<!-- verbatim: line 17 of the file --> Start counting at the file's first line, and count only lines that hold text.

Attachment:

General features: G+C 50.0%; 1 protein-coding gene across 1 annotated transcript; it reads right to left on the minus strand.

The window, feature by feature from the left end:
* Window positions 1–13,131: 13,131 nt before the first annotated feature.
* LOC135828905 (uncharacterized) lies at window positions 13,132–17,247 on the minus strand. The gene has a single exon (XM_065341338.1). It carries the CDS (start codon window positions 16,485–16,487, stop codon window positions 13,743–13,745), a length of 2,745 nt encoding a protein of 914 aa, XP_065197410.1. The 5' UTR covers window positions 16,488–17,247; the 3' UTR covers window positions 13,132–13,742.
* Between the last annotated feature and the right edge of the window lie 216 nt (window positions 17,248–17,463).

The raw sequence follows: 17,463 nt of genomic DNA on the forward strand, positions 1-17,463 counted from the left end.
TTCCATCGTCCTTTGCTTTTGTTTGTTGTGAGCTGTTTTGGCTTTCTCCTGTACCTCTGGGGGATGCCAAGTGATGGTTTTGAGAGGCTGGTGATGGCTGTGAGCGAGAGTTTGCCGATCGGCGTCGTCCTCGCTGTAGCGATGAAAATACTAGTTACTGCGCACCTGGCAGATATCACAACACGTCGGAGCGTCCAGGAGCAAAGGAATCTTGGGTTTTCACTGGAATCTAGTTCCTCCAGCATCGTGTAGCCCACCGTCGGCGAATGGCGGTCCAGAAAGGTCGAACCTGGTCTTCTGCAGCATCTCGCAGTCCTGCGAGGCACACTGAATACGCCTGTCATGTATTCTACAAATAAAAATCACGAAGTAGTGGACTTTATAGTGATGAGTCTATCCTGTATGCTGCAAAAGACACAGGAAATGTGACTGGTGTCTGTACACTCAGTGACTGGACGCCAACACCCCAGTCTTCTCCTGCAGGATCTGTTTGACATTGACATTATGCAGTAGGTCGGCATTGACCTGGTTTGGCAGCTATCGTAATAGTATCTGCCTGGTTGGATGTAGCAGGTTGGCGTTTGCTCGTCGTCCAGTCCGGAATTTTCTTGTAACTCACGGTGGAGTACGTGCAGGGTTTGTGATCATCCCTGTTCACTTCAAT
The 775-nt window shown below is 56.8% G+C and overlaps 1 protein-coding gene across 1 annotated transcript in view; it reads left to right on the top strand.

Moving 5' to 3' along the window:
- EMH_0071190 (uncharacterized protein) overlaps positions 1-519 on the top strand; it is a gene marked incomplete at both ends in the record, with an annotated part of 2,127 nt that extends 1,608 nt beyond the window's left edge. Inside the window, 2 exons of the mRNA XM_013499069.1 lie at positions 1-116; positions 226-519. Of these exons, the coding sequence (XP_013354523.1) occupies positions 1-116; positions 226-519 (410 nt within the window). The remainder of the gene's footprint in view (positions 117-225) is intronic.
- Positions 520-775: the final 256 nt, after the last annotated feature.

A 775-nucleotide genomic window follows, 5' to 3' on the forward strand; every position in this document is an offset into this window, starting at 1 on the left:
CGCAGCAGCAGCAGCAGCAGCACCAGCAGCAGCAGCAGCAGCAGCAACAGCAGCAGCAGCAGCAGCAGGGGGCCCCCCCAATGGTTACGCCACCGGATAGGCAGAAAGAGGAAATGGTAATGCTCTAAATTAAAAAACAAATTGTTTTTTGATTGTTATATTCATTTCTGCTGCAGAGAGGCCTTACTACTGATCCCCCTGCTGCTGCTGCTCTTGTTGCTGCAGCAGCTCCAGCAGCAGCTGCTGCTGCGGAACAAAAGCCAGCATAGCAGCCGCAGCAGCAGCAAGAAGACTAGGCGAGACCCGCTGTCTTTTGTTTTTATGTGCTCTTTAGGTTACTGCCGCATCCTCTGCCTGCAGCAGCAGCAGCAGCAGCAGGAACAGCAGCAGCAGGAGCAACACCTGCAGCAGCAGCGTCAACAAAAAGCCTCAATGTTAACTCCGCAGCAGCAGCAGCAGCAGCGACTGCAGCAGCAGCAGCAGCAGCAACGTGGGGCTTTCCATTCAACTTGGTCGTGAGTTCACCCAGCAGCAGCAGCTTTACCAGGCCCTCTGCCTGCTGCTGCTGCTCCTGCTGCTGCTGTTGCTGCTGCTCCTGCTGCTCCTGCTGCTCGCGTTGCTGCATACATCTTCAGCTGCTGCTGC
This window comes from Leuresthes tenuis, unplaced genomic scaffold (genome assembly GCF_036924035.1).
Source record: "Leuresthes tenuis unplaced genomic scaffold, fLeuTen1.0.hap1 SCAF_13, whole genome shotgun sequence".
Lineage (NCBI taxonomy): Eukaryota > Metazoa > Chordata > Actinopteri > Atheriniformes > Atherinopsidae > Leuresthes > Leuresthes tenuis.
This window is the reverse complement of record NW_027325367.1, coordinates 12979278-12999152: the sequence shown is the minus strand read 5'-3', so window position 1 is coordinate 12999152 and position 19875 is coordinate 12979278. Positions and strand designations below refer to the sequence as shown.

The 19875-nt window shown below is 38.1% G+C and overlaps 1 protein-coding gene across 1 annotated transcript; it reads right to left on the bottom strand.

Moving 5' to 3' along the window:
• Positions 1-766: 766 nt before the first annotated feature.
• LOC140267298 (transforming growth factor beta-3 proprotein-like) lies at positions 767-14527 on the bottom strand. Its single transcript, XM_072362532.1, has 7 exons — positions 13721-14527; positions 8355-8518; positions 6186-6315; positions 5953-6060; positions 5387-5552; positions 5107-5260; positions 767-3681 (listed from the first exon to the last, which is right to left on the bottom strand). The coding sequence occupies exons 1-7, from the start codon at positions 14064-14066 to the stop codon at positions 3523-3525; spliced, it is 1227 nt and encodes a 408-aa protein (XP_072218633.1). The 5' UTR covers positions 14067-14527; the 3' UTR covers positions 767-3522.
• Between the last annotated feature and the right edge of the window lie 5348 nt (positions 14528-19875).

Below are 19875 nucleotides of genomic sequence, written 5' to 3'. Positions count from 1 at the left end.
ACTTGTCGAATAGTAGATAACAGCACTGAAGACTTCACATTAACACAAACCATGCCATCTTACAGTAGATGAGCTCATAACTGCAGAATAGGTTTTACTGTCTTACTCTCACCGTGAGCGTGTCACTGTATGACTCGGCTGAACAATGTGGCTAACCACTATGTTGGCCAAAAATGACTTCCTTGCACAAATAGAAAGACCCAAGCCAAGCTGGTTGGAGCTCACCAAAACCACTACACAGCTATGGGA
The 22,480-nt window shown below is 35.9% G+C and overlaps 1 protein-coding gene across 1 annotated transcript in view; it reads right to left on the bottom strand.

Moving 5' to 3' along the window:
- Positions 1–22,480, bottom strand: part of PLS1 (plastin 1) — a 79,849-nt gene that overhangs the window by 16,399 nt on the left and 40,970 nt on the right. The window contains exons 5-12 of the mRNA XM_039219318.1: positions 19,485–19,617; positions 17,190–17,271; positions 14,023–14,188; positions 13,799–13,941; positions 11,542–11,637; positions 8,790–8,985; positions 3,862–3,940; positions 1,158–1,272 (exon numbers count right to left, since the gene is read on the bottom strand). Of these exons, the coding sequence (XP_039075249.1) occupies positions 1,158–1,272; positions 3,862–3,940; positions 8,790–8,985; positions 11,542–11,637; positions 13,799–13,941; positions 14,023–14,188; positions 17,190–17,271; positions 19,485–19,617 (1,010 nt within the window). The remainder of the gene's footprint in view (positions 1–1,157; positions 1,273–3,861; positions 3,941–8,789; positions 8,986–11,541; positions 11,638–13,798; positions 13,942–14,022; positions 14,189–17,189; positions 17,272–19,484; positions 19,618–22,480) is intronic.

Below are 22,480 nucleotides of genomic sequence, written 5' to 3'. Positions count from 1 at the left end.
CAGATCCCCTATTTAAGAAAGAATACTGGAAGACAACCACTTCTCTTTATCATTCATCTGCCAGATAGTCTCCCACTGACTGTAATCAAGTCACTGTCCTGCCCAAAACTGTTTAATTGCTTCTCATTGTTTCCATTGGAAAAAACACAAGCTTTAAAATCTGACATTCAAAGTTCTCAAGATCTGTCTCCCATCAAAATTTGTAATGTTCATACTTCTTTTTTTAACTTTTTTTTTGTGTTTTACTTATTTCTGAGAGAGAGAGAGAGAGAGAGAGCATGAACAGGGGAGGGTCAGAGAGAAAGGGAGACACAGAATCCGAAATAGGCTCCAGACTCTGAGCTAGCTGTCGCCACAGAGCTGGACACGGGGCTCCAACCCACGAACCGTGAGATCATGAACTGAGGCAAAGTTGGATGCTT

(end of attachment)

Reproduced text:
This window is the reverse complement of record NW_027325367.1, coordinates 12979278-12999152: the sequence shown is the minus strand read 5'-3', so window position 1 is coordinate 12999152 and position 19875 is coordinate 12979278. Positions and strand designations below refer to the sequence as shown.